Why where you live can cost you


By Melanie Lockert, personal finance writer and author of Dear Debt

When choosing where to live, a number of factors come into play. Maybe you want to live close to your family? Or near public transportation? Perhaps you want something with a good school district? On a more practical level, you'll probably choose where to live based on what you can afford.

But it’s not just the cost of rent or a mortgage payment to consider. Where you live can cost you in other areas that you may not even realize, like insurance rates.

How insurance rates vary based on where you live

Where you live plays a major role in determining your car insurance, health insurance and renters insurance rates. The neighborhood you live in, risk factors, crime, and more all affect how much you pay for insurance premiums.

While there are variances state by state, rates could be drastically different within just a few blocks of the same city.

When Dallas-dweller Dr. Eric Patrick moved a few minutes away, his car insurance rates dropped significantly. Patrick, the founder and Chief Investment Educator behind Black Market Exchange notes that his car insurance went down a whopping $60 per month — or $720 per year, simply by moving to a new neighborhood less than ten minutes away from his previous residence.

For Eric Rosenberg, founder of personal finance blog Personal Profitability, his car insurance went up after moving from Oregon to California. Luckily, with some additional research he found new insurance that was cheaper than what he paid in Oregon.

When I moved from Pasadena, California to Hollywood, California my renter's insurance as well as health insurance increased dramatically. My health insurance rates went up $75 more per month — which I was shocked to find out after calling my healthcare company and requesting a change of address. I knew that my renter's insurance would go up as I moved from a suburban neighborhood to a densely populated area which inherently has more risk, but was shocked about my health insurance rates.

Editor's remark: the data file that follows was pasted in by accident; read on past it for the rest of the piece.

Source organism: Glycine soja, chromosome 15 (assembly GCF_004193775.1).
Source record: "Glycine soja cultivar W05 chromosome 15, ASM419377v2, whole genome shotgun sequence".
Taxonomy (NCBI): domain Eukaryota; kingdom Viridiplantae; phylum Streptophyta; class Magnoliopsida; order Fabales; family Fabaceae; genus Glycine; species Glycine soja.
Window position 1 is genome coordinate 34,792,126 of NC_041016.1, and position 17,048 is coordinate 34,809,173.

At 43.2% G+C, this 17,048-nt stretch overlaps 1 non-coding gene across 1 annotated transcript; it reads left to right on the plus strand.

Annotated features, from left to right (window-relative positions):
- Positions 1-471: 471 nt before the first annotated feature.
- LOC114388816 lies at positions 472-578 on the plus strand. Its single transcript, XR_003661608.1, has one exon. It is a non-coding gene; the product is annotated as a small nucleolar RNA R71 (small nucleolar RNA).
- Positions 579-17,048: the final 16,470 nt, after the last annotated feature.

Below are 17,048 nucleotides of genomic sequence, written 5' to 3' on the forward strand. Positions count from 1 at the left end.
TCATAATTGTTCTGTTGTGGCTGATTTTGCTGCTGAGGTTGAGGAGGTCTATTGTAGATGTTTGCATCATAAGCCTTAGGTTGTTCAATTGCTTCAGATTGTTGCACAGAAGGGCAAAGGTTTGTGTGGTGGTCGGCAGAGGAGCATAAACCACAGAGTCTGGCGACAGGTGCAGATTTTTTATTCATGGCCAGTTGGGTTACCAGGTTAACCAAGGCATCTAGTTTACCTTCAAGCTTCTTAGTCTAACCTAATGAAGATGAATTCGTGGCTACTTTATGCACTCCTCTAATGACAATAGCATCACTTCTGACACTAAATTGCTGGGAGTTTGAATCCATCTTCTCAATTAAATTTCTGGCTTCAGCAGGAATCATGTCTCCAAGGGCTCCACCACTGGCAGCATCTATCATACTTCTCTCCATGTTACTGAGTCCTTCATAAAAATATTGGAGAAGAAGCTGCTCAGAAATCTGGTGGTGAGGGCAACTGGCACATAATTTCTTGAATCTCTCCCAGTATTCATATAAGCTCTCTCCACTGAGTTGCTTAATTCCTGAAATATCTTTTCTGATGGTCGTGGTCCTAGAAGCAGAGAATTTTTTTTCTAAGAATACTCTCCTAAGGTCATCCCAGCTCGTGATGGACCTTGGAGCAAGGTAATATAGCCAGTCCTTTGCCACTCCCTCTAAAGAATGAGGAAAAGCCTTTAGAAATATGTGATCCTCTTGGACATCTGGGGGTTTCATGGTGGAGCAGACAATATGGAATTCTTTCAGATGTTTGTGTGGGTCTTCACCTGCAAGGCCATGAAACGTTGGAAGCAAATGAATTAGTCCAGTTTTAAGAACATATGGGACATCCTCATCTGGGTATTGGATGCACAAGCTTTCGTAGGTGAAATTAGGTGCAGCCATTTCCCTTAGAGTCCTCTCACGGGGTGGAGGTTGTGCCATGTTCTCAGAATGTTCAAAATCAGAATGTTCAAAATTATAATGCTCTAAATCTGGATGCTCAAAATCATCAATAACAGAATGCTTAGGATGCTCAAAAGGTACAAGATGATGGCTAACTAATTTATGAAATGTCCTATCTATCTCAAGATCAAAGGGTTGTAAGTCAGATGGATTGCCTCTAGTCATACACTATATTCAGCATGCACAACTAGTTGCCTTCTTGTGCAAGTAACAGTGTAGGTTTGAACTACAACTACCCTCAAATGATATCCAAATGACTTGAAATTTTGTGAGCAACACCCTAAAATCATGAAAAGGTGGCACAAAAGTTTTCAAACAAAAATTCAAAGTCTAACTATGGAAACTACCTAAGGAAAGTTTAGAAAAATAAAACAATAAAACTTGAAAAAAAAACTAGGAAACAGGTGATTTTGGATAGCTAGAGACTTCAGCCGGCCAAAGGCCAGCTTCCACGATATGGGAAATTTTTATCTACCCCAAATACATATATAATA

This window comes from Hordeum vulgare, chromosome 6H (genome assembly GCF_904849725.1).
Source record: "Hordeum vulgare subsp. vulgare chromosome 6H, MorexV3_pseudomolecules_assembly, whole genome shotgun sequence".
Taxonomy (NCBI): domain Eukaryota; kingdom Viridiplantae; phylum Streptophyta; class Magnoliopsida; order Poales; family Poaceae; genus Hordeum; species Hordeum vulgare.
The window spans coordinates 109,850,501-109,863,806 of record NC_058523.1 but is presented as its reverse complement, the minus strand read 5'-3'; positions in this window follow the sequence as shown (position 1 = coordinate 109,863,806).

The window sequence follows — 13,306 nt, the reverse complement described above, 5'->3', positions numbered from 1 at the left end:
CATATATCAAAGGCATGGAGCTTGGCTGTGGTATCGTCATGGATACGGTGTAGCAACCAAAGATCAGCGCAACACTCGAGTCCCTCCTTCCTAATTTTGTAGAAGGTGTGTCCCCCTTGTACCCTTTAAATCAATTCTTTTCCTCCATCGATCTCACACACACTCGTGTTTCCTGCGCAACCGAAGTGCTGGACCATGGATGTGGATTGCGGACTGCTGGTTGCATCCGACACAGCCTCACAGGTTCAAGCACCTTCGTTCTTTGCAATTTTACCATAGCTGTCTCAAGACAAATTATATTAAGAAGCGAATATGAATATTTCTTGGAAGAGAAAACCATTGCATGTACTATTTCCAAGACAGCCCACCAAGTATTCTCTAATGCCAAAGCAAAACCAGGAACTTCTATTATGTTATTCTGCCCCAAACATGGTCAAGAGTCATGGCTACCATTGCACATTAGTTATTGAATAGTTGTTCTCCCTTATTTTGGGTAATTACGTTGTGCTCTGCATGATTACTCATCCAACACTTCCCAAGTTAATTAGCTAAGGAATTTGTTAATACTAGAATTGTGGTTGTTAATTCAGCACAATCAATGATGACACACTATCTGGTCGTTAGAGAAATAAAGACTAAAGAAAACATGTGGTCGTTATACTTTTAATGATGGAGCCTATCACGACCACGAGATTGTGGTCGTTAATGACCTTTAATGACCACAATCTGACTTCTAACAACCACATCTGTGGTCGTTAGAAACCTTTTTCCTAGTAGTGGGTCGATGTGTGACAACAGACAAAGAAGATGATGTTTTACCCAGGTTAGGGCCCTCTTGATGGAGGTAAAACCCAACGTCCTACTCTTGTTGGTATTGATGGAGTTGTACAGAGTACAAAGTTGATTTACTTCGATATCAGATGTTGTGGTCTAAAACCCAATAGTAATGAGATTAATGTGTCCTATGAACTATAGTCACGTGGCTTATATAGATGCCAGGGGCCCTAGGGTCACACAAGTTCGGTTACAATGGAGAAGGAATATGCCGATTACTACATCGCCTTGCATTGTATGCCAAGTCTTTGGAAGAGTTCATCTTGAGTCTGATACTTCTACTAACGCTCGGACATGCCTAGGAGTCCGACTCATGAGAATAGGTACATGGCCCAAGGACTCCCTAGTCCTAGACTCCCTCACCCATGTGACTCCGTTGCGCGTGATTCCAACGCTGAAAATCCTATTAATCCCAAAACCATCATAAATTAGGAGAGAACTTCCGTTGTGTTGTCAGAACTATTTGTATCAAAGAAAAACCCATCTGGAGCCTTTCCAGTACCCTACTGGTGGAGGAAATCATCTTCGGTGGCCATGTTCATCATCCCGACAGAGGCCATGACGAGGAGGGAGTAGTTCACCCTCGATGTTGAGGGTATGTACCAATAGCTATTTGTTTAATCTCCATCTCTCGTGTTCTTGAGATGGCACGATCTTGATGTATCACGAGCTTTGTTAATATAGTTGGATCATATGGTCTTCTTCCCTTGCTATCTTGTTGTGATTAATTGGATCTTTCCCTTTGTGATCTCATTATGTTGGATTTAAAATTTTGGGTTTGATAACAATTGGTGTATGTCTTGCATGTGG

I chose to live in my East Hollywood neighborhood because it is more affordable (for LA standards) and I don’t need a car in this neighborhood. In my quest to save money, I didn’t realize how much more I’d be paying in renters and health insurance for living in a neighborhood that is densely populated and a little rough around the edges.

“When looking for a place to live, consumers should consider insurance costs as well. On occasion, an inexpensive neighborhood may prove to be less so when increased rates are considered,” says Michael Isaac, CEO of Omni Safe Insurance.

Isaac notes that car insurance rates can vary widely depending on neighborhood — and there may be factors determining your rates you may not even be aware of.

“While some reasons are obvious — for example, high crime areas can mean a greater risk to the safety of your vehicle — other factors are less so,” he says. “For instance, living in a population-dense area means more cars on the road and a higher risk of accident. Your rates may also be higher if you live in an area with a large number of uninsured drivers or a neighborhood with more accidents than average. In some cases, your address can increase rates by nearly 100%.”

As you can see, where you live can make a huge difference in your insurance premiums — for better or worse. Regardless, it’s important to consider how where you live will impact your insurance premiums and if your rates go up after a move, you should do some comparison shopping to see if you can get more affordable rates. Even so, there’s no doubt that some neighborhoods are costlier than others when it comes to insurance.

On top of where you live affecting your insurance rates, your credit score may even play a role in how your premiums are set.

According to Consumer Reports, car insurers may look at your credit score when setting rates as a way to predict the likelihood you’ll make a claim. In some cases, having a poor credit score could increase your insurance premiums significantly and end up costing you more.

For some folks living in poorer neighborhoods, access to financial resources and credit may be difficult. In other words, lack of access could lead to lower or nonexistent credit scores, which could ultimately mean paying higher insurance premiums.

What can you do?

It can be frustrating to have your insurance go up based on where you live — and a wonderful surprise if it happens to go down. But if your rates are on the rise, do some comparison shopping to see if you can find better rates. Additionally, keep your credit score in good shape and be aware of how where you live can cost you even more than you realize and factor that into your budget.

Written on May 30, 2018

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